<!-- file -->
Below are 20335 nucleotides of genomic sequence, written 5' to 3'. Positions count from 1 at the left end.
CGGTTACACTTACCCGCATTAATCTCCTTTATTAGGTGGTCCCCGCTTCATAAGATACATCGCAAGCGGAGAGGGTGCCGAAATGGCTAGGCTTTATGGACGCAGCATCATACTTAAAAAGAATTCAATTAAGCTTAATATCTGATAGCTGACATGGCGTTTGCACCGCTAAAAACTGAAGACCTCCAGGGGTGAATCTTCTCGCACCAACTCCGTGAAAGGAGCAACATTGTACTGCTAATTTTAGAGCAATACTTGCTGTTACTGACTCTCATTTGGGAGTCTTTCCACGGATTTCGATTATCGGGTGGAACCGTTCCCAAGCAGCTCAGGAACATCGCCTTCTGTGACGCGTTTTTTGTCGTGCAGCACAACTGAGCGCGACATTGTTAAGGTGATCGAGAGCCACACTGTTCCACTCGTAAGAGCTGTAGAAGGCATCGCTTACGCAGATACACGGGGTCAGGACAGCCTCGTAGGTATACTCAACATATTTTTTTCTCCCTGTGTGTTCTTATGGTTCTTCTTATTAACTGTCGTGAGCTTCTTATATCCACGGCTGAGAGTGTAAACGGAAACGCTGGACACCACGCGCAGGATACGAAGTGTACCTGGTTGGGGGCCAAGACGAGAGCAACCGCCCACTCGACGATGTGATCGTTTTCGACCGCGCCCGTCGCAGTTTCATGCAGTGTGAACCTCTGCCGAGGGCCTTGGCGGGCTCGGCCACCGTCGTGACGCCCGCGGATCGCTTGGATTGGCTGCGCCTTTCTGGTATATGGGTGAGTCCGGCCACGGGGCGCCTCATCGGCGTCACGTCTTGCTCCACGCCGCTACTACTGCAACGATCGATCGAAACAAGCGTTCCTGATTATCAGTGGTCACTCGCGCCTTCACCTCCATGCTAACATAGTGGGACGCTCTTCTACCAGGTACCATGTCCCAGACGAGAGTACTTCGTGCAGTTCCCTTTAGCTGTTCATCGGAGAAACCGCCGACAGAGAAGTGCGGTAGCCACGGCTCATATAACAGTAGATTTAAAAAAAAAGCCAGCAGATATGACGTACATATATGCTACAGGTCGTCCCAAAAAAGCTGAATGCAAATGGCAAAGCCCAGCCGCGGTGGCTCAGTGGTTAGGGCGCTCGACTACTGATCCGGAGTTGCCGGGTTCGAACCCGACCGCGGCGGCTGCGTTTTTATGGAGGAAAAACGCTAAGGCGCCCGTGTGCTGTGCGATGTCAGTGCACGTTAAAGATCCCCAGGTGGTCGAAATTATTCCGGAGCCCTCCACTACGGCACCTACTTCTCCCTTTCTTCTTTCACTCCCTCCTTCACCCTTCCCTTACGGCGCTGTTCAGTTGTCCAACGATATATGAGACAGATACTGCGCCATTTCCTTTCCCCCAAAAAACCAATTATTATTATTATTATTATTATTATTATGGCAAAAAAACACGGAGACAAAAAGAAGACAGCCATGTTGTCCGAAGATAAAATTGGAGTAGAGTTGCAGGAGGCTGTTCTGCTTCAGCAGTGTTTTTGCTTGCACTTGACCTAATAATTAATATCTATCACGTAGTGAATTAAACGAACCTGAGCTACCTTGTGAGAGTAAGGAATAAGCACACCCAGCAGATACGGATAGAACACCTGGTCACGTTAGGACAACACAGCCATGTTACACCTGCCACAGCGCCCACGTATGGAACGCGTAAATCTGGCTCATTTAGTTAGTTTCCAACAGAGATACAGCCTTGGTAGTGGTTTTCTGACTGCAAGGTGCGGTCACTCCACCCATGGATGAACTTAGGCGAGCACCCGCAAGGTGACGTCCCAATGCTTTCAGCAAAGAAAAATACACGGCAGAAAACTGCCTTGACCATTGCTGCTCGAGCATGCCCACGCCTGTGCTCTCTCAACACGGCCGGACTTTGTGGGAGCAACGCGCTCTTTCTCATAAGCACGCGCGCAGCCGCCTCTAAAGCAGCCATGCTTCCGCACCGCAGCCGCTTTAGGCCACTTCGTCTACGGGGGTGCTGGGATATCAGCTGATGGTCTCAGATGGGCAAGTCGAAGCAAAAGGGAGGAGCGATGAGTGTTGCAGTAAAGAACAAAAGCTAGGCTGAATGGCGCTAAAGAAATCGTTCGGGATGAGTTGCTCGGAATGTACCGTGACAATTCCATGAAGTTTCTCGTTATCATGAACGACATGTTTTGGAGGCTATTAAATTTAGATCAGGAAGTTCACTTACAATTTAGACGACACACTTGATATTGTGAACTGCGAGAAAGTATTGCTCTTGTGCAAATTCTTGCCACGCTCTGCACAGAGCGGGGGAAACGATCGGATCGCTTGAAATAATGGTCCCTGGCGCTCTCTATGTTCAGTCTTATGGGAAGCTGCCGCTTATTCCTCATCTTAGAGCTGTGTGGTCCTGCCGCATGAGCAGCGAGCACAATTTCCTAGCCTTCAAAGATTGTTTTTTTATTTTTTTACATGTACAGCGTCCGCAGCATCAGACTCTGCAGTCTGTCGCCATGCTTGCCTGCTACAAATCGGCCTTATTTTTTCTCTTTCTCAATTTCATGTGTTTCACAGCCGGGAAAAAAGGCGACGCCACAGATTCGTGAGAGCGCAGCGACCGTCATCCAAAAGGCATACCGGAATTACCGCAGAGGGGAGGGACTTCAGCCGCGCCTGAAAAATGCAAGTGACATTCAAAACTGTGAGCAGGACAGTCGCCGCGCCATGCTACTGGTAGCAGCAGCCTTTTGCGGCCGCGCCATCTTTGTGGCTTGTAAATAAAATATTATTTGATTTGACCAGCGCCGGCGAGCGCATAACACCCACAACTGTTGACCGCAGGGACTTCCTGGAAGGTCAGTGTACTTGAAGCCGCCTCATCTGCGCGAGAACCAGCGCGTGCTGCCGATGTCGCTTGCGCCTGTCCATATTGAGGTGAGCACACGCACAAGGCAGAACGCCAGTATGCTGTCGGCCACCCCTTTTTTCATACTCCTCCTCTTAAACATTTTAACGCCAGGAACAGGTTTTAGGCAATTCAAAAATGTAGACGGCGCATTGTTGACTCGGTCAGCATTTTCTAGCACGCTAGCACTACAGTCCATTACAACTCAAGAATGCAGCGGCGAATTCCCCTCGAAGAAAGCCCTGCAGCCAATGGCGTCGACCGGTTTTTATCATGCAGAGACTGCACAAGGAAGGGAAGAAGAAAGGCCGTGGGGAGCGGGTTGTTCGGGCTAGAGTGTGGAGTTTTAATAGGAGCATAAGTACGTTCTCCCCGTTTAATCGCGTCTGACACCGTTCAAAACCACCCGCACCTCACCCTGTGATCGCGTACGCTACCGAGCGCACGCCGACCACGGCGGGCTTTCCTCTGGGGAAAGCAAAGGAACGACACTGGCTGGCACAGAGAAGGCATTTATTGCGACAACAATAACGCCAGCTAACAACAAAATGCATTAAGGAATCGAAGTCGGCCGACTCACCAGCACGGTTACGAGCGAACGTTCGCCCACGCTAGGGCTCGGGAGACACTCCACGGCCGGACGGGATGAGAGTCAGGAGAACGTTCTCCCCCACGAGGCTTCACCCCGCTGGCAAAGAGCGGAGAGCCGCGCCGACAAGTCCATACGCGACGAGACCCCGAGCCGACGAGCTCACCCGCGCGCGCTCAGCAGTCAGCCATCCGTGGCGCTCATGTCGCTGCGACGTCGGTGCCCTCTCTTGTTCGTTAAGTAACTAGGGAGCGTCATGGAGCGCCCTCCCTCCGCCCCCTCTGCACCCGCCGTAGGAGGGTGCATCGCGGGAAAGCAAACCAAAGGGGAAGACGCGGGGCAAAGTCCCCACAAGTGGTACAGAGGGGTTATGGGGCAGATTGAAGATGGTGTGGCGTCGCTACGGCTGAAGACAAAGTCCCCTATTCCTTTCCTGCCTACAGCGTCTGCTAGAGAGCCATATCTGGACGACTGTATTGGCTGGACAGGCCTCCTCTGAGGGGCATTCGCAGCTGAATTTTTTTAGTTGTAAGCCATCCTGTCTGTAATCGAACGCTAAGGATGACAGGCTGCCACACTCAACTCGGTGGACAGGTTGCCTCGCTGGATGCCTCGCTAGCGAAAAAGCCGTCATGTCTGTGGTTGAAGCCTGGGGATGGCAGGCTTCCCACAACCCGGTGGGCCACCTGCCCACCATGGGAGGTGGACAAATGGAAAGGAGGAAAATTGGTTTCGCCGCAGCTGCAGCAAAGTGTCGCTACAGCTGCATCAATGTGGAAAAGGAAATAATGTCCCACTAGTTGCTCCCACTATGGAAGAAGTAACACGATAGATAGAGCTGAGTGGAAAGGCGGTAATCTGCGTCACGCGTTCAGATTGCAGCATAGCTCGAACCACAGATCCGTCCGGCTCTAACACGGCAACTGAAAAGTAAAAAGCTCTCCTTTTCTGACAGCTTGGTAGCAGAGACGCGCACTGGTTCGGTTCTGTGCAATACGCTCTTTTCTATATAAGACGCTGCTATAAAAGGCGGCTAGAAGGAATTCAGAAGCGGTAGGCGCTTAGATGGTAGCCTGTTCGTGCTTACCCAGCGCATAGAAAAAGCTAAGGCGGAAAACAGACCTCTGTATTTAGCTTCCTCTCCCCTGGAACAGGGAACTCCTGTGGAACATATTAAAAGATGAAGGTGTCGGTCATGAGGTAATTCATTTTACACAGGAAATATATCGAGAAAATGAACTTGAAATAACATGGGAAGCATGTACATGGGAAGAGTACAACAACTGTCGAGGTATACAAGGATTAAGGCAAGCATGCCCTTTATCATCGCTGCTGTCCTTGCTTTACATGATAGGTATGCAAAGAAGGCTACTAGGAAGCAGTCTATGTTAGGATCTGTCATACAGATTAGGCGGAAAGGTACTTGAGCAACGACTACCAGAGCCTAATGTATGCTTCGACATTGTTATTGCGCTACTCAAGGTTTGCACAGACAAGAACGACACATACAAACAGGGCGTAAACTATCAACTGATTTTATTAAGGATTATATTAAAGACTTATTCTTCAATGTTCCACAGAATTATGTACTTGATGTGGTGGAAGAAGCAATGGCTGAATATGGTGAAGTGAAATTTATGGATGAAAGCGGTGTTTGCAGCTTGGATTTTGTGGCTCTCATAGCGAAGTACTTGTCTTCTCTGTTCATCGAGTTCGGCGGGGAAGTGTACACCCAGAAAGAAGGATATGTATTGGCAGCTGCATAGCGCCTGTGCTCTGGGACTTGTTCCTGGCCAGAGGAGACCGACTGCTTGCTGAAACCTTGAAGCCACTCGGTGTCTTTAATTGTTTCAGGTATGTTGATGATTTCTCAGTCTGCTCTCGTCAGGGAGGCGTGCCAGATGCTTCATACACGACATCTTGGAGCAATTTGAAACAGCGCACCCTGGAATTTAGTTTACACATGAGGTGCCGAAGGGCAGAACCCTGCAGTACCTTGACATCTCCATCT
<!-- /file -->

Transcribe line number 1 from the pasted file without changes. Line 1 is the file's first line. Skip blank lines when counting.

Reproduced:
Below are 20335 nucleotides of genomic sequence, written 5' to 3'. Positions count from 1 at the left end.